LAKE COUNTY, Ohio — Julia Knopes was once ashamed.
"Some weeks I was exhausted worried and depressed other weeks I spoke so quickly that my sentences blurred together while my hands shook," said Knopes.
She now tells her story loud and proud to help others.
"My psychiatrist diagnosed me with bipolar disorder and helped me find medications that reduced my symptoms, made the suicidal thoughts disappear and made me feel physically and psychologically better," she said.
Knopes started battling mental health issues when she was in high school, but wasn't diagnosed until college.
"I think I would feel really sick if I didn't have that support," she said. "I think that I would not have sought therapy, I would not have sought help from a psychiatrist."
Knopes is recovering and she's not just living a normal life, but an extraordinary one. She's a PHD, married and is volunteering with NAMI, the National Alliance for Mental Illness.
"We try to break the stigma around mental health," said NAMI program school coordinator, Anita Crnjac.
She says every kid is different, but there are some warning signs.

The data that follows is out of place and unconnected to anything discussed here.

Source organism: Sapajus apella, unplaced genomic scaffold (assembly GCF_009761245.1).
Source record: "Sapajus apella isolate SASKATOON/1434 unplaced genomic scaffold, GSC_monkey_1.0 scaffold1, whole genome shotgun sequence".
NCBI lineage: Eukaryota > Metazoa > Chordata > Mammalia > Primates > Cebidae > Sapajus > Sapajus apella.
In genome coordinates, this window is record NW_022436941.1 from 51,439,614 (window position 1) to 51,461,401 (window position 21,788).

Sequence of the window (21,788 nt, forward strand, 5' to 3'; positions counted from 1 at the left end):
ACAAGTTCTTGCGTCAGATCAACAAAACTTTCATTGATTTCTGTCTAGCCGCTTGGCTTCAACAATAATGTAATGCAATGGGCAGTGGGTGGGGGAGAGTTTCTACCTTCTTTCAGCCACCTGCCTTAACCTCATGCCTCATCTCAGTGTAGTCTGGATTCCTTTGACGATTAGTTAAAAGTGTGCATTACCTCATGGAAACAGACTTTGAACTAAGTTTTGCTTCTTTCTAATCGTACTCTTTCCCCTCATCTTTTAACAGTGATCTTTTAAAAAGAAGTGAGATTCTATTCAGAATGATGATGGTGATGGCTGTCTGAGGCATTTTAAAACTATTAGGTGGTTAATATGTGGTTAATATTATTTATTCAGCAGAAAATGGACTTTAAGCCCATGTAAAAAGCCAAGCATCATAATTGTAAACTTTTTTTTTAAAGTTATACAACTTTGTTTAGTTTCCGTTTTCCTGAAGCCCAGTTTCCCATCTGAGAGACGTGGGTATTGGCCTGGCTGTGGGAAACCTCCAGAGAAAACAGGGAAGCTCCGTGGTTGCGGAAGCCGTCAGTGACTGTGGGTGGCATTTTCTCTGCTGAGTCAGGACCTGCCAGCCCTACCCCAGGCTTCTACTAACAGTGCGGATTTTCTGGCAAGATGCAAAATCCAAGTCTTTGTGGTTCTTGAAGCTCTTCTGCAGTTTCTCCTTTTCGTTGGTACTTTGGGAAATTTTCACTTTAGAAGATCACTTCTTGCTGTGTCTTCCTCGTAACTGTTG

"Extreme nervousness, you could see them missing school, finding excuses not to go to school, you see them day dreaming at lot," Crnjac said.
The folks at NAMI believe its important to get everyone on board in order to fight mental illness in adolescence including teachers and parents. Monday night, it was the parents turn to learn all about their resources during a presentation at Memorial Middle School in Mentor.
"I have a child whose struggling with mental illness and we've gone through a few therapists and I'm just trying to find the right therapist now," said Vicki Hatton.
Hatton says she learned so much and encourages other parents to get involved.
"I feel helpless sometimes so the additional resources really feel, I'm more empowered now to help my child succeed," she said.
The easiest way to learn everything NAMI can offer is to call 1-800-950-6264 or click here.